The white poppy symbolizes grief for all victims of war, civilian as well as military, regardless of nationality. It also represents opposition to war and determination to work against the causes of war. Today it is relevant as ever in a Canada newly committed to humanitarianism and peacekeeping.
When I wrote about my reasons for wearing a white poppy this time last year, we had a federal government that never lost a chance to promote its peculiarly insular and militaristic nationalism.
Warmonger proclamations were emanating loudly from the Prime Minister’s Office on back of the then-recent murders of Corporal Nathan Cirillo and Warrant Officer Patrice Vincent — murders connected only by their killers’ shared history of mental illness and self-radicalization as adult converts to Islam.
Things are different now.
The newly elected Liberals campaigned vigorously against the creation of suspect categories of Canadians. They’ve promised to repeal “problematic” aspects of the “anti-terrorism” Bill C-51. Such critics as Amnesty International and Open Media wonder if the reforms will be sufficiently thorough, and there’s the awkward problem of the Liberals’ support for the legislation at the outset. But let’s give them a chance.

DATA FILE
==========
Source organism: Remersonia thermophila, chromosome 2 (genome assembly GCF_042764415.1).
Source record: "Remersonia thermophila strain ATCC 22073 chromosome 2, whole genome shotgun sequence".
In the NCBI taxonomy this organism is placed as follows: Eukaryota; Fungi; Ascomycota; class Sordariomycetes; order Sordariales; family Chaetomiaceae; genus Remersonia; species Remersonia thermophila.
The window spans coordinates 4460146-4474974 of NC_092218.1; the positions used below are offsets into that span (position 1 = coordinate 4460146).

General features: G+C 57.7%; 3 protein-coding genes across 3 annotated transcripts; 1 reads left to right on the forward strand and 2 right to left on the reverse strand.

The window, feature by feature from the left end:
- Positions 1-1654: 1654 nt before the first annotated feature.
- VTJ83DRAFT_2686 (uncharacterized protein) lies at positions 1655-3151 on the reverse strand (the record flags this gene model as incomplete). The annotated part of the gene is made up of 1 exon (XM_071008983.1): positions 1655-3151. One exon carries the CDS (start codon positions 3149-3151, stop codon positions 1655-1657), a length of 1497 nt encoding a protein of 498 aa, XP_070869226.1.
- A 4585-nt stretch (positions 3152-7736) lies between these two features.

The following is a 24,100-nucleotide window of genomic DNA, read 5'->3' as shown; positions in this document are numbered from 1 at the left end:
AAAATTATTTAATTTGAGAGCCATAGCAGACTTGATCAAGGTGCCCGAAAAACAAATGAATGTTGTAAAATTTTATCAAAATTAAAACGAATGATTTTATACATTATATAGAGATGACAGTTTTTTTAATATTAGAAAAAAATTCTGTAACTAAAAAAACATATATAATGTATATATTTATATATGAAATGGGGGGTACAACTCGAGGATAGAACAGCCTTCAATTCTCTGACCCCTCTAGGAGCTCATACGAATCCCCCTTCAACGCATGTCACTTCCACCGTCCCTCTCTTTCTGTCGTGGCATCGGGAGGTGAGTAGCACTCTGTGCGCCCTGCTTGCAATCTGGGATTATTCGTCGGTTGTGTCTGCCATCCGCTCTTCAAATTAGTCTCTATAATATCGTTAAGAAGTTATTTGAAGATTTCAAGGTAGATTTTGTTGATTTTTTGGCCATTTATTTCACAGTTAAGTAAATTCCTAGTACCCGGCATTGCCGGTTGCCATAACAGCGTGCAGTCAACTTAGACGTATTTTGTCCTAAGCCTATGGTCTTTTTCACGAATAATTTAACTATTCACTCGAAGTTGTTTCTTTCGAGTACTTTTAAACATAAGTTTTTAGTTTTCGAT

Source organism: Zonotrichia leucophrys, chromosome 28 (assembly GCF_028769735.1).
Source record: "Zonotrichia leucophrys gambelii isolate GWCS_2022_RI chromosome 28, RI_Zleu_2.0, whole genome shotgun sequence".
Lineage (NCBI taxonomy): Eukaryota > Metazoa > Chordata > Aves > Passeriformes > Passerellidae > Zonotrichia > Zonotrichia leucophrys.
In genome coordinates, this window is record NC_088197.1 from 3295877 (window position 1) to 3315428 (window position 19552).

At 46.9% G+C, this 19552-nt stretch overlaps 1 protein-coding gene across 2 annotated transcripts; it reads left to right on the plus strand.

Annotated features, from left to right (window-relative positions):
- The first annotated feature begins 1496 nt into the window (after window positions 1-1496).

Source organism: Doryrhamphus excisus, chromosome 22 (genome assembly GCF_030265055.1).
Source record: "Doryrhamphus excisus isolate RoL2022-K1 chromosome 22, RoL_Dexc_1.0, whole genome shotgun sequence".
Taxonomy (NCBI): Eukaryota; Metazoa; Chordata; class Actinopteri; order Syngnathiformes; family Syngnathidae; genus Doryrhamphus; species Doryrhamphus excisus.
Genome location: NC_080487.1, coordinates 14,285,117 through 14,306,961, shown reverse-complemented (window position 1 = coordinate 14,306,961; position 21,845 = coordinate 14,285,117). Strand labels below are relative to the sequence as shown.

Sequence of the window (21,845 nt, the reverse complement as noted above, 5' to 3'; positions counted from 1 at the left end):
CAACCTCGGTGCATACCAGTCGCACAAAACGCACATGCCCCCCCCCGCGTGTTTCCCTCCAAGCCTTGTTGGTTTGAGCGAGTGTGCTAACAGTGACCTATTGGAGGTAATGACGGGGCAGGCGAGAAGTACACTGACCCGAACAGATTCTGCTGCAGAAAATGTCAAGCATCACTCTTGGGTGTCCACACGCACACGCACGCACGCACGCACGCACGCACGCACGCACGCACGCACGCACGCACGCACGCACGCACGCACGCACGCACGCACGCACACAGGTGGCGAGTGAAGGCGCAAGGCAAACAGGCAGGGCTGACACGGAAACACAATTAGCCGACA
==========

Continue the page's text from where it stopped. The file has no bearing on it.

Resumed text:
Likewise with their promise to reinvigorate Canada’s constructive engagement with the world on issues ranging from climate change to peacekeeping, and to make up for lost time on asylum seekers. (Unfortunately, prospects for a much-needed new approach to Israel and Palestine appear somewhat dimmer.)
And then there’s our new Minister of Defence, Harjit Sajjan. Clearly an extremely able intelligence and police officer, media outlets love to call him “badass” and publish file photos in combat gear. But he obviously has no problem “committing sociology,” Stephen Harper’s anti-intellectual put-down of any attempt to go beyond Pierre Poilievre’s idiotic statement that “the root cause of terrorism is terrorists.”
For Sajjan, who was deployed three times to Kandahar, the military effort would be futile without understanding why Afghans who did not share the Taliban’s political ideology welcomed the bulwark it provided against corruption, land grabs and extortion. Likewise, in a 2007 letter addressing opium crop eradication, Sajjan argues that, pursued in isolation, it pushed farmers to the Taliban by destroying their means to make a living.
In short, the soldier Sajan might not hold to the entirety of the Peace Pledge, but he seems to share in its final point:
War is a crime against humanity. I renounce war, and am therefore determined not to support any kind of war. I am also determined to work for the removal of all causes of war.
In a CBC interview about the making of his new film Hyena Road, Paul Gross recounts a Chinook helicopter flight with Canadian troops in 2011: